Tin Man

Tin Man

The old man rattled off all his aches, pains and ailments.

He concluded with, “Ah, the joys of functioning like the minimally oiled Tin Man.”

His brother returned an insincere smile.

“Yes,” his younger brother thought. “The Tin Man who sits with his can of oil in his lap, yet never oils himself. Or, even worse, the sneaky Tin Man who secretly fills his oil can with water, then asks another to lubricate him since his joints are too stuck to be able to oil himself.”

“Isn’t it terrible getting old?” the elder sibling asked.

“Yes,” his brother said. “But it seems it’s much worse the more we allow it to happen.”

“What do you mean?”

“Well,” the younger one said. “It is true that the elements are prepared to attack us. It is true that the elements, like age, can be callous and unforgiving. But the elements are far worse when we enter the frigid winds of winter without a cap or coat or gloves. You see, in this case, the cause of our frostbite isn’t necessarily the frigid, unforgiving wind. In this case, it is our foolishness in forsaking our gloves, hat and coat while knowing the frigid conditions outdoors.”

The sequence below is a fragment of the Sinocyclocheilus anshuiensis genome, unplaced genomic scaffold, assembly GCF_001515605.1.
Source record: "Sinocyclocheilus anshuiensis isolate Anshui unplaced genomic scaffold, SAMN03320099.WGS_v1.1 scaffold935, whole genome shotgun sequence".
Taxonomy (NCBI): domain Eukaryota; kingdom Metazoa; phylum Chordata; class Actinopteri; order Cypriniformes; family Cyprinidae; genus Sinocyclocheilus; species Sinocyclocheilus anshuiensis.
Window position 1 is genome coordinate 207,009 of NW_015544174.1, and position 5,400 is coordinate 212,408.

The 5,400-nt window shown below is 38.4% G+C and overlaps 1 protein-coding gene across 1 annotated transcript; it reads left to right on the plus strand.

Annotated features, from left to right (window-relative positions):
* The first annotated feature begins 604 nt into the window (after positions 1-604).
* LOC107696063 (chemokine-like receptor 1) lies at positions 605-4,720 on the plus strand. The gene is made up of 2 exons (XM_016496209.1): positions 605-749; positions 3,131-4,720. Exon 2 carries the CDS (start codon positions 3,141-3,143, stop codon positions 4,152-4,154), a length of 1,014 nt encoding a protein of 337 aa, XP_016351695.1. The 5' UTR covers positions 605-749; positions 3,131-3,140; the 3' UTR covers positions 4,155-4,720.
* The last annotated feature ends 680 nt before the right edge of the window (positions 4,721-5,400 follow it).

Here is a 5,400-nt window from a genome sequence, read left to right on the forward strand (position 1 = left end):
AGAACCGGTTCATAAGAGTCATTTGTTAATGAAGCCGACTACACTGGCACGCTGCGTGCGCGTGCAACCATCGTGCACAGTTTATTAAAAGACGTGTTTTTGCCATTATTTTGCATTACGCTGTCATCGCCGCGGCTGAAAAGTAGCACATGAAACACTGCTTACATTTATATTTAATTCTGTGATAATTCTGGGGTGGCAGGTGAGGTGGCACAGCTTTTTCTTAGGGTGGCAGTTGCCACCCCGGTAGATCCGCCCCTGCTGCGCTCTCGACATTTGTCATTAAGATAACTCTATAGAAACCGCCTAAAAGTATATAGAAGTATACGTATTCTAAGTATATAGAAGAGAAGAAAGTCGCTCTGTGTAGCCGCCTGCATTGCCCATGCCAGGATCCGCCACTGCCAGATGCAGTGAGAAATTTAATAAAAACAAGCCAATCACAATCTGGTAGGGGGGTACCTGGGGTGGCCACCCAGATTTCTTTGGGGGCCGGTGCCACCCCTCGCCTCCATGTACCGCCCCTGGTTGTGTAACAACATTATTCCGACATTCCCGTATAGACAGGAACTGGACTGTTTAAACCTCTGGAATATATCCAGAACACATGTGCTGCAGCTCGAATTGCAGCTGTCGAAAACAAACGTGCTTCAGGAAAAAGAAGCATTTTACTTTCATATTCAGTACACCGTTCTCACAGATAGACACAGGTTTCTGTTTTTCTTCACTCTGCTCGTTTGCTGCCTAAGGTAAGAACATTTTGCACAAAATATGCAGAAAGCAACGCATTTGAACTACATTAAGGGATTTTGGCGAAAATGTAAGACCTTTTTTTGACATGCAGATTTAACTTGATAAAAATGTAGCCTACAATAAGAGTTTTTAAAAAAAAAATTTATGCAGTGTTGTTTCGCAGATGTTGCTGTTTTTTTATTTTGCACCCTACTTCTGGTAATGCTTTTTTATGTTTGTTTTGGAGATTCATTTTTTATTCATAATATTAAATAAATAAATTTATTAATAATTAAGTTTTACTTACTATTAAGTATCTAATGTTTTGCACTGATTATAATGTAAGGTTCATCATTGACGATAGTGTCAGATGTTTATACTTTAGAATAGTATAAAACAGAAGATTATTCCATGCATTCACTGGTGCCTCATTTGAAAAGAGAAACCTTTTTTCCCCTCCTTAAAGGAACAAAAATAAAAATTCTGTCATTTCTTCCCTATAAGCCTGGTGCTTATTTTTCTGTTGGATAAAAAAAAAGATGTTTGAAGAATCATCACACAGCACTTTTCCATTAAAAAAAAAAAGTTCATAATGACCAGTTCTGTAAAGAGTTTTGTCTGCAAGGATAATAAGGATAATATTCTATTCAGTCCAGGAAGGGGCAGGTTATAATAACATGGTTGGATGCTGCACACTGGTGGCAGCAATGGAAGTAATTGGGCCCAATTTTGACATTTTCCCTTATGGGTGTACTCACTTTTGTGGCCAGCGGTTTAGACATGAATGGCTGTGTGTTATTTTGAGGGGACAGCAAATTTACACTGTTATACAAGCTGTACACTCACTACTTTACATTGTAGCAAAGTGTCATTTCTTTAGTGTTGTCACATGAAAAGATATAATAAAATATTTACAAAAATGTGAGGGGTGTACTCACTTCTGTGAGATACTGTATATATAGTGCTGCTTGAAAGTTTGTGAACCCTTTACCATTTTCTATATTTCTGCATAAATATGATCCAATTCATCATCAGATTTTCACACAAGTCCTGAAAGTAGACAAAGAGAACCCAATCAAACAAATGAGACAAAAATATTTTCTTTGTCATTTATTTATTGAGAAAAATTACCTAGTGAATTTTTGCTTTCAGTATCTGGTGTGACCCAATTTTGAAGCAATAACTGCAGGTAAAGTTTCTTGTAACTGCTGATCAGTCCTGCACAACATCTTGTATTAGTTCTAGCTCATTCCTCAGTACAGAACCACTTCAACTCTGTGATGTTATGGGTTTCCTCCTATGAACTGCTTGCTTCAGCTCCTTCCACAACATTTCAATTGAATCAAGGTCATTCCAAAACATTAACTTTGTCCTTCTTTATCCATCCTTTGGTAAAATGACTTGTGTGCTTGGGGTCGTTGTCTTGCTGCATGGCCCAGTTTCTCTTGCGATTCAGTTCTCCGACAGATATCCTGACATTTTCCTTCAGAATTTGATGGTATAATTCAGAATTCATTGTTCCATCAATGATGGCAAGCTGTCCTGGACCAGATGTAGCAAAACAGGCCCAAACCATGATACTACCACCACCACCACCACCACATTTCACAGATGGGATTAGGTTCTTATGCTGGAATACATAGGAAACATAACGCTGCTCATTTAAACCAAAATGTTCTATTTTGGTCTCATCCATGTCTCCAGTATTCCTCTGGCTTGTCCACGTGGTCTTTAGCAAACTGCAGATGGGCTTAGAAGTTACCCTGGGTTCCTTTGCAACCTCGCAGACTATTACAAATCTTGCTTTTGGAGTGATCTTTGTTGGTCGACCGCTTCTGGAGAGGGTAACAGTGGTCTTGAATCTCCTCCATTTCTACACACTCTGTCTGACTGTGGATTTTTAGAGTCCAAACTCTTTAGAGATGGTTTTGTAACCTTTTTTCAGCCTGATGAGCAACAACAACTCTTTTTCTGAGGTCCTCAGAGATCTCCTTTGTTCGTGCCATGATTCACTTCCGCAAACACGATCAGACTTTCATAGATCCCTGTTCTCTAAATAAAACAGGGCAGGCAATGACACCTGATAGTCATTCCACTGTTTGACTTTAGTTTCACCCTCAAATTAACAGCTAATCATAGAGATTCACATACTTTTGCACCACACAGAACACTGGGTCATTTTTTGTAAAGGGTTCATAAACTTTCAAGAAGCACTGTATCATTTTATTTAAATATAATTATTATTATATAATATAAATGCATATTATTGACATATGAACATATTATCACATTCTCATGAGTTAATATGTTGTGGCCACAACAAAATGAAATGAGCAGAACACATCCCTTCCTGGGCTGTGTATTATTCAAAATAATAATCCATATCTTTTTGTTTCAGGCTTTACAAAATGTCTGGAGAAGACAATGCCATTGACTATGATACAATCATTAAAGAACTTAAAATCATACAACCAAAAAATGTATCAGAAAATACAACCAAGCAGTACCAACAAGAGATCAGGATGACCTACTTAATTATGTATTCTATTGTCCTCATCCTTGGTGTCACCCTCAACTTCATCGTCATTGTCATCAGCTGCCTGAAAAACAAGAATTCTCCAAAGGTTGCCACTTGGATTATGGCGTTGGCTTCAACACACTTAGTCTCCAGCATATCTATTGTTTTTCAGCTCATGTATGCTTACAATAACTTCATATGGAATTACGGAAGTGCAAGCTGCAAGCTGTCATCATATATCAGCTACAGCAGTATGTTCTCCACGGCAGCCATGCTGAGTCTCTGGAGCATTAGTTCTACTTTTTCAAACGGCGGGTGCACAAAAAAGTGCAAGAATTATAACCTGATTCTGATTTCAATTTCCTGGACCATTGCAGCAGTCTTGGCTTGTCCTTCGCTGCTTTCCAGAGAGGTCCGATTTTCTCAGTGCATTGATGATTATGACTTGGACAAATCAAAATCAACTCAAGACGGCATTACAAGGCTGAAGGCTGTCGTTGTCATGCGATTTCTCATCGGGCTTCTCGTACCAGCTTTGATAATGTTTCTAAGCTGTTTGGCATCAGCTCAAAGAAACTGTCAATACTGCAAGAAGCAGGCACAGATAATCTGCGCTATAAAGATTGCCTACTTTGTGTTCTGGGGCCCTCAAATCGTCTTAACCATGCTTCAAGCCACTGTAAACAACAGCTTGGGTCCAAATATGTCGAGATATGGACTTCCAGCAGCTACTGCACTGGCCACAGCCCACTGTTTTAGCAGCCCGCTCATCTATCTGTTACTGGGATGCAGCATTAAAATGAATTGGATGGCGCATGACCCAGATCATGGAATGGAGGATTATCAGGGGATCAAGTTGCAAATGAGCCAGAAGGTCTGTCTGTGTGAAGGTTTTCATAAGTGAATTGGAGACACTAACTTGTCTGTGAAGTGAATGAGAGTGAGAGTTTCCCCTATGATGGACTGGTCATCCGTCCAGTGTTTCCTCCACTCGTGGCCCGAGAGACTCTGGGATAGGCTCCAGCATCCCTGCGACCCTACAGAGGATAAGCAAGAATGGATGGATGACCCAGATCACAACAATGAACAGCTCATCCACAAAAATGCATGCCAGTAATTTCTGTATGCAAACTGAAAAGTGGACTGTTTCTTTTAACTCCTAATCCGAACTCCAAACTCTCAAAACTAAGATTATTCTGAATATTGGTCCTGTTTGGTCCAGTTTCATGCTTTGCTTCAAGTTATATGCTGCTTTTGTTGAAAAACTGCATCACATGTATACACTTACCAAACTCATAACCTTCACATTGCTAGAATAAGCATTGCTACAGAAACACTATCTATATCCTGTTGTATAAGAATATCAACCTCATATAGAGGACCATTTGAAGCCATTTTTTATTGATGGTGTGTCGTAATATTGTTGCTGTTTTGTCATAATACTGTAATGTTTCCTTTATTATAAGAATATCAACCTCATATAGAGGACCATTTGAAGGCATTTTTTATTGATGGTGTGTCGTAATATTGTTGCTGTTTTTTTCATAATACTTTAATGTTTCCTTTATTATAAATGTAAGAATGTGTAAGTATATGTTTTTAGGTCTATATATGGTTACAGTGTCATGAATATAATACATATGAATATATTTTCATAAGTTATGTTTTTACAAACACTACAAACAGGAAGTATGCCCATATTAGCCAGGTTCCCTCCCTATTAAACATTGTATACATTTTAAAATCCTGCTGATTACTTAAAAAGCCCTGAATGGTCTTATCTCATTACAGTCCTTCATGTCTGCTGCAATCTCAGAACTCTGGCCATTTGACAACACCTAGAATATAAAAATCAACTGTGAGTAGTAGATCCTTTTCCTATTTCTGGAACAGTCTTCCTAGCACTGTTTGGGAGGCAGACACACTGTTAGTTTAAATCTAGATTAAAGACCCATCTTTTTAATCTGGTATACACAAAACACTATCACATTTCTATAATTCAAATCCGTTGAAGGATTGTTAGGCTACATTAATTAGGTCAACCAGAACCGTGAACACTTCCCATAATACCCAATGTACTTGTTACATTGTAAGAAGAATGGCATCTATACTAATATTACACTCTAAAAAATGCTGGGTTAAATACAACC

He said this with his eyes on his elder brother who was staring at his own feet.

“What do you think?” the younger one asked.

“I think it’s terrible getting old. Don’t you agree?”

“I think being so foolish is far worse than being aged.”

“Foolish? How?”

“Foolish enough to blame everything on the frigid winds of winter instead of our own lack of preparation in confronting it.”

“You’re talking gibberish,” the elder brother said.

“As are you,” the younger one understood.

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